ON JUNE 3, 1980, a few days after his DMK lost the assembly elections to M.G. Ramachandran’s AIADMK, M. Karunanidhi addressed a public meeting on the Marina beach in Chennai. “Thamizhargaley, Thamizhargaley, neengal yennai kadalil thooki yerinthalum naan kattumaramaga thaan midhapean. Neengal athil yeari payanam seyyalam; naan kavizhndhu vida maatten [If you throw me into the ocean, I will only float like a catamaran. You can sail on it safely; I will not capsize],” he said.
In a nod to Karunanidhi’s catamaran reference, an offshore memorial is in the works―a 134ft-tall pen-shaped structure as an ode to the author, poet and scriptwriter in him. The state’s public works department plans to build the memorial in the Bay of Bengal, 360m from the shoreline. The project, which involves a landscaped garden and a pedestrian bridge, is expected to cost Rs81 crore and will be spread over two acres on land and in sea. The 650m-long bridge―290m over land and 360m over sea―will connect Karunanidhi’s memorial-in-the-making on Marina beach and the pen monument. A part of the bridge will have latticework.
But the memorial has already run into rough weather, with environmentalists raising concerns and opposition parties questioning the need for the project. The public hearing on January 31 saw a heated exchange between members of the DMK and the Naam Thamilar Katchi (NTK). A public hearing is held to gather citizens’ opinion ahead of the project’s environmental clearance as it falls under the Coastal Regulation Zone (CRZ). At the hearing, NTK chief Seeman said he would demolish the statue if it were constructed in the sea. Opposition leader Edappadi K. Palaniswami asked why the money spent on the memorial could not be directed towards education.
Environmentalists, meanwhile, pointed out that an offshore memorial could spell ecological disaster. “The Marina beach by itself is a monument,” said G. Sundarrajan of Poovulagin Nanbargal, an NGO. He said that environmentalists were not opposed to the memorial per se, but to it being built at the cost of the coastal environment.
The memorial requires clearances from the National Coastal Zone Management Authority and the Union environment ministry. Until 2015, the Union government, under the CRZ rules, did not permit any such construction in the sea. But the rules were tweaked to allow the Chhatrapati Shivaji Maharaj memorial off the Mumbai coast in the Arabian Sea; the pen memorial is modelled on the Shivaji statue. However, as per the 2018 notification of the CRZ rules, the exemption permitting construction of memorials and monuments applies only to the CRZ IVA areas (from the low tide line up to 12 nautical miles on the seaward side). Parts of the pen memorial, including the lattice walkway, fall under CRZ IVA, CRZ II (developed areas up to or close to shoreline) and CRZ 1A (comprising environmentally sensitive areas like mangroves, coral reefs, turtle nesting grounds). “The proposal should have been rejected at the pre-appraisal stage itself on legal grounds,” said Sundarrajan.
One of the main concerns raised by environmentalists is that the memorial will affect the nesting ground of Olive Ridley turtles, who lay eggs about 50m from the high tide line along Chennai’s coastline. Activists said that the memorial would disturb the path the turtles take to their nests and affect conservation efforts. As per the Environmental Impact Assessment (EIA) report prepared by the Tamil Nadu Pollution Control Board (TNPCB), no aquatic species were found at the proposed project site. But environmental activist Nityanand Jayaraman debunked the claim, saying the marine survey was carried out between May and July of 2021, whereas the nesting season for turtles is between December and March. He added that the shore currents were very powerful at Marina, causing constant changes to the shoreline and the beach. “The EIA report has not taken into account the shoreline currents,” he said.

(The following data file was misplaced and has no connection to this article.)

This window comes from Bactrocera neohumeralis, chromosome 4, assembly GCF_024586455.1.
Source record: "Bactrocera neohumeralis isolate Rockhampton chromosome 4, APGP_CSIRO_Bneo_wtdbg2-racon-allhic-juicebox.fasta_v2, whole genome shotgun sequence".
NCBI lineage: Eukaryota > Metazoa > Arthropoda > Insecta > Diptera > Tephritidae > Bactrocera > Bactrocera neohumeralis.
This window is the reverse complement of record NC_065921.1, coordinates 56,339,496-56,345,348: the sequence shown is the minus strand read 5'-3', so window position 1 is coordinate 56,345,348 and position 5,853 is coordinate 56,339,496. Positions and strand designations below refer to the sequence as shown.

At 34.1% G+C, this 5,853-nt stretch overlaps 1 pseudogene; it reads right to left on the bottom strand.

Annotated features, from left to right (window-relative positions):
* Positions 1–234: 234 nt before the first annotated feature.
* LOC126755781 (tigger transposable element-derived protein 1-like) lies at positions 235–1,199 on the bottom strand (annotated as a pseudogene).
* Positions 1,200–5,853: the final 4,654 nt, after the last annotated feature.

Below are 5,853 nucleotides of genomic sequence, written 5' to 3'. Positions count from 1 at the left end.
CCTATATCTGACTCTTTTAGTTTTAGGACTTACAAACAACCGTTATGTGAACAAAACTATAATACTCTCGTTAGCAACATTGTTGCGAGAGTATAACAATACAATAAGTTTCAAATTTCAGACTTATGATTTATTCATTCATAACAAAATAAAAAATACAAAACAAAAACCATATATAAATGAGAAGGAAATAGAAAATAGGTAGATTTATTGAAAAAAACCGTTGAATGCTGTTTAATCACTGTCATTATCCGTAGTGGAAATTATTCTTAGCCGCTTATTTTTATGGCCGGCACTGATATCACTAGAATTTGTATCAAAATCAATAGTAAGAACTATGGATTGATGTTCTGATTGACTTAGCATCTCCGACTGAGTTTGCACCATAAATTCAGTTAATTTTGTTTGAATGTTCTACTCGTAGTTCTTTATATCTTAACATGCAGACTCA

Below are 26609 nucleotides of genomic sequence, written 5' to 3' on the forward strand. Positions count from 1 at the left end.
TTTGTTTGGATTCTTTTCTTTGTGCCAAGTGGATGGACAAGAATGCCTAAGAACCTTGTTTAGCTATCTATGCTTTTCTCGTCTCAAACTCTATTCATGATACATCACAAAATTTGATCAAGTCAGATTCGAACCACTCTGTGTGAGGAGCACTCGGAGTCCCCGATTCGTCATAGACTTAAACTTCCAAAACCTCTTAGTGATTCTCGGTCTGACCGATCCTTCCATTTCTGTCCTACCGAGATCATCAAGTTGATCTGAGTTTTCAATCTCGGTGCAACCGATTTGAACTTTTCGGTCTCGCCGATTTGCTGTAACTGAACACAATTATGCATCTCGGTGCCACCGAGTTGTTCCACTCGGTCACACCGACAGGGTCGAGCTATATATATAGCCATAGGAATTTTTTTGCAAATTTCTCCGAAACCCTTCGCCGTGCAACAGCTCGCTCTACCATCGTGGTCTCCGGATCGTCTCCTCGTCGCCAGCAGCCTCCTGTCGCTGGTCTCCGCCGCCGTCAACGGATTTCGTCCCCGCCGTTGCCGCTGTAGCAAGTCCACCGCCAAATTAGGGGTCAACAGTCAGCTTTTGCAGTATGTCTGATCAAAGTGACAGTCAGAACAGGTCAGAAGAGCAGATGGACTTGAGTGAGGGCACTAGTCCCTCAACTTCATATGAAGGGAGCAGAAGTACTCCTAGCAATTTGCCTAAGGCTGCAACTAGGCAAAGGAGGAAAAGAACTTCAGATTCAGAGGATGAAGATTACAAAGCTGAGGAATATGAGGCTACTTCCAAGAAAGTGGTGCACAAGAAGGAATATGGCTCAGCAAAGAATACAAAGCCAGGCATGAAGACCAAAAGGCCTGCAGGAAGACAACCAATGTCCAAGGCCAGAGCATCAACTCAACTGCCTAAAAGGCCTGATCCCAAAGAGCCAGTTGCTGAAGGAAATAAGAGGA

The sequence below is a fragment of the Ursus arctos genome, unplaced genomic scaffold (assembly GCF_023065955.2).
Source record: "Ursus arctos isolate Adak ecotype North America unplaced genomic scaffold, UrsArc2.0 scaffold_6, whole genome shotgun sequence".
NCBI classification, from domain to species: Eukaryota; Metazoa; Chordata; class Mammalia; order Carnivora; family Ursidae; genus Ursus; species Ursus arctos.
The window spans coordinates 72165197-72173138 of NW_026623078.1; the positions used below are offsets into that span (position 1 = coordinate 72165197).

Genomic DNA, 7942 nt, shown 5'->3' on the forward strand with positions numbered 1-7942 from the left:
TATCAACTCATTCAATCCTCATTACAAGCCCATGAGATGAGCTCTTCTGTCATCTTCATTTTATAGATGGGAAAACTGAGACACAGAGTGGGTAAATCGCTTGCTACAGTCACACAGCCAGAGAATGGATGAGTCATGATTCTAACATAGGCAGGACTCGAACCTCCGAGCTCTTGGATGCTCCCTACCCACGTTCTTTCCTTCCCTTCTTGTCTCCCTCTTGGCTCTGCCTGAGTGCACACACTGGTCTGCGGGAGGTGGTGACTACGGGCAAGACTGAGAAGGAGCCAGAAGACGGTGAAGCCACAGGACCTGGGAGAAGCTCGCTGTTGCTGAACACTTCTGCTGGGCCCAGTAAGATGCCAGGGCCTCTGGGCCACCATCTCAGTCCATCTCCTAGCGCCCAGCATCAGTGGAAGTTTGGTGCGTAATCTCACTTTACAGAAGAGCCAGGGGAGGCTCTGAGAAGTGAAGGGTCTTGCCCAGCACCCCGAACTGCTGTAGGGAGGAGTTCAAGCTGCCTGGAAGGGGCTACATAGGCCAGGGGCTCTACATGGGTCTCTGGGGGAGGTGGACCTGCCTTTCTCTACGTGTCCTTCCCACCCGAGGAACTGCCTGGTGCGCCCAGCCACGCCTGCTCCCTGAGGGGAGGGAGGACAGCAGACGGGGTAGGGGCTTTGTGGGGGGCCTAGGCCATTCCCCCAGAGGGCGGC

The report also stated that the memorial did not fall in the main fishing routes and therefore would not affect fishing activities. According to Jayaraman though, fishermen from Urur Kuppam, the fishing hamlet near Marina beach, caught 50kg prawns per day between December and March 2022 in the said area. And the Cooum estuary, which is part of the project site, has traditionally been a breeding ground for prawns and other fishes. “This is the place where we get the best prawns,” said Shanmugam, a fisherman from Urur Kuppam. “The memorial will only spoil our livelihood.”
Moreover, the construction of the memorial would involve dredging and land reclamation. “This will lead to sea erosion,” said Jayaraman. “At least 43 per cent of Tamil Nadu’s coast faces sea erosion.”
However, all these concerns were not heard during the public hearing. DMK members instead raised slogans against the critics of the memorial. The party mouthpiece―Murasoli―in its February 3 editorial said that those who opposed the pen memorial had no guts to take on the Union government’s Indian Marine Fisheries Bill, which, according to the newspaper, crushes fishermen.
While speaking at a marriage function, Chief Minister M.K. Stalin defended the project, saying that Karunanidhi’s pen changed the destiny of Tamils. “His pen scripted the manual for the Dravidian model of governance in Tamil Nadu,” he said.
The DMK government, however, insisted that it would begin work on the memorial only after getting the required clearances. Meanwhile, according to the minutes of the public hearing released by the TNPCB on February 20, more than 60 per cent of the participants supported the project. The plot only thickens.